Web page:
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Three years ago, Jennifer Francis of Rutgers University proposed that a warming Arctic was altering the behavior of the...
Officials last week revealed that the U.S. contribution to ITER could cost $3.9 billion by 2034—roughly four times the...
An experimental hepatitis B drug that looked safe in animal trials tragically killed five of 15 patients in 1993. Now,...
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A new report from the Intergovernmental Panel on Climate Change (IPCC) concludes that humanity has done little to slow...
Astronomers have discovered an Earth-sized planet in the habitable zone of a red dwarf—a star cooler than the sun—500...
- 17 April 2014 12:48 pm , Vol. 344 , #6181
- About Us
It's Not SARS--But What Is It?
27 August 2003 (All day)
Five days after Canadian authorities ruled out severe acute respiratory syndrome (SARS) in an outbreak of respiratory infections in a British Columbia nursing home, questions remain about what exactly has sickened more than 140 patients and employees there. The Canadian researchers who first raised the alarm about a SARS connection (ScienceNOW, 21 August) stand by their findings, and they speculate that a hybrid between the SARS coronavirus and another agent may be involved in the outbreak.
With mild, coldlike symptoms, the outbreak in the Kinsmen Place Lodge in Surrey, British Columbia, never much looked like the severe, highly lethal disease that erupted from Asia last spring. And on 22 August, researchers at the British Columbia Centre for Disease Control and the BC Cancer Agency's Genome Sciences Centre announced that researchers had found in patients chunks of viral RNA, some 1000 base pairs in total, that closely matched the genome of OC43, one of two coronaviruses long known to cause common colds. OC43 is only distantly related to the SARS virus. The World Health Organization (WHO) has endorsed the conclusion that SARS is not involved.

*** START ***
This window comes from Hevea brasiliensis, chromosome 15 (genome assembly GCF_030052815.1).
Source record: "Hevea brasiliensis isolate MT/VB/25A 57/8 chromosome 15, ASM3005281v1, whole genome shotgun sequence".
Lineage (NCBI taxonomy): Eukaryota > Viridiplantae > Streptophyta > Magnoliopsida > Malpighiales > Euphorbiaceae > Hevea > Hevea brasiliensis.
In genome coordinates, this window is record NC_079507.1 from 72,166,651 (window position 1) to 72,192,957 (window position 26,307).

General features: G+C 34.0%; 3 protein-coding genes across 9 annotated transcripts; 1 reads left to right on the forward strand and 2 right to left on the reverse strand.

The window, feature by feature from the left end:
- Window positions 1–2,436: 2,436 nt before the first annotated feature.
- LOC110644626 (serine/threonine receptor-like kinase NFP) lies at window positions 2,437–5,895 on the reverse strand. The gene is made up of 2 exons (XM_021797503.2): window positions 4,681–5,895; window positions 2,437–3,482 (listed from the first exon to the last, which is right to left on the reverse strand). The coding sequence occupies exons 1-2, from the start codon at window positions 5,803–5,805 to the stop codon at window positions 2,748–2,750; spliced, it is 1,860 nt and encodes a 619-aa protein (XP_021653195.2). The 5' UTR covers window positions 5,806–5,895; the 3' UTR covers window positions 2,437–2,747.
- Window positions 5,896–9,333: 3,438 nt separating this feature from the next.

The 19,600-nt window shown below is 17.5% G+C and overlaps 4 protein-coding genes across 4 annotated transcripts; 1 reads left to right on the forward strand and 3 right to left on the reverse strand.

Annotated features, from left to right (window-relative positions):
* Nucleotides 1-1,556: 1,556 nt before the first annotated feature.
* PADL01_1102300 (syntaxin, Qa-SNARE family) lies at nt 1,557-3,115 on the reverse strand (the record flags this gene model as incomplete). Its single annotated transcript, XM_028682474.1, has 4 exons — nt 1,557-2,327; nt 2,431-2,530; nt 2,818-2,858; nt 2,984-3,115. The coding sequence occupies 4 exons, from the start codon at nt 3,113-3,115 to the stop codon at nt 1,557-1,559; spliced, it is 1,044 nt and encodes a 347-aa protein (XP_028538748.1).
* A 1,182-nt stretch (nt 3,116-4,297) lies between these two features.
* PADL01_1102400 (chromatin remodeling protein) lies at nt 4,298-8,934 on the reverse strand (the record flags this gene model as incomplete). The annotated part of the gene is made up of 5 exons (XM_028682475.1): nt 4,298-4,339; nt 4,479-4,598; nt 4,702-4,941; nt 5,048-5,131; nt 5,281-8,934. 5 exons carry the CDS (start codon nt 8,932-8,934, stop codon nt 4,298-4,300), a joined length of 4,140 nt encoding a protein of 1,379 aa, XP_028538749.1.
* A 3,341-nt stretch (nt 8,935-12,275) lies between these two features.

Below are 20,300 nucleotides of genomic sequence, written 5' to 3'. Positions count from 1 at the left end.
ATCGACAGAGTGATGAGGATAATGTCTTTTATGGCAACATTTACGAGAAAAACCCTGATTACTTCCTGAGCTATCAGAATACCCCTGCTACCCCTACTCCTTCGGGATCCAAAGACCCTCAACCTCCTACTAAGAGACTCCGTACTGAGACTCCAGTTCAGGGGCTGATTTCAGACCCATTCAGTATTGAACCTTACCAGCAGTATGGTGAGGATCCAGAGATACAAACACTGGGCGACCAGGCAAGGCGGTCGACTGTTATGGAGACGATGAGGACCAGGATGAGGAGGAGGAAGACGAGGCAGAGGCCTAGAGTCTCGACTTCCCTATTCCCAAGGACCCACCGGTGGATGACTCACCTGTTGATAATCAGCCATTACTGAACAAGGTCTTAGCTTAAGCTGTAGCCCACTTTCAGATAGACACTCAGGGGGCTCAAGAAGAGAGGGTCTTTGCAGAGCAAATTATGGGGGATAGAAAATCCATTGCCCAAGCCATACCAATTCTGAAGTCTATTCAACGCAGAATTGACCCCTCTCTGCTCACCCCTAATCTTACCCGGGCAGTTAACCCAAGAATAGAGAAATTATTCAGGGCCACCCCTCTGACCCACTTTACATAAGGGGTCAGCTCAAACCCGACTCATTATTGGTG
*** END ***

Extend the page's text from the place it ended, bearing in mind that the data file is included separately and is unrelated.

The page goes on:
But more alarming findings have come from researchers in Canada's flagship National Microbiology Laboratory (NML) in Winnipeg. NML Director Frank Plummer says his researchers have found some 1000 base pairs of viral RNA in patients that exactly match certain portions of the SARS coronavirus; they have also found SARS antibodies in patients. Plummer acknowledges that the symptoms don't match those of SARS; one explanation is that a hybrid virus is involved, he says. Others have speculated that a mutation tamed the SARS virus. Another possibility is that the NML findings are false positives--although Plummer says this is very unlikely.
The riddle could be solved if the virus's entire genome was sequenced, but so far, researchers have been unable to grow it. Meanwhile, the NML findings raise many questions; for instance, how much of a threat is a weakened SARS virus or a hybrid with OC43?
For now, health authorities have dropped the strict isolation measures appropriate for SARS. Whatever the virus is, says provincial health officer Perry Kendall, "it hasn't done anything nasty." Keeping up the extreme vigilance required for SARS during every respiratory outbreak would be like "putting an ambulance at every street corner."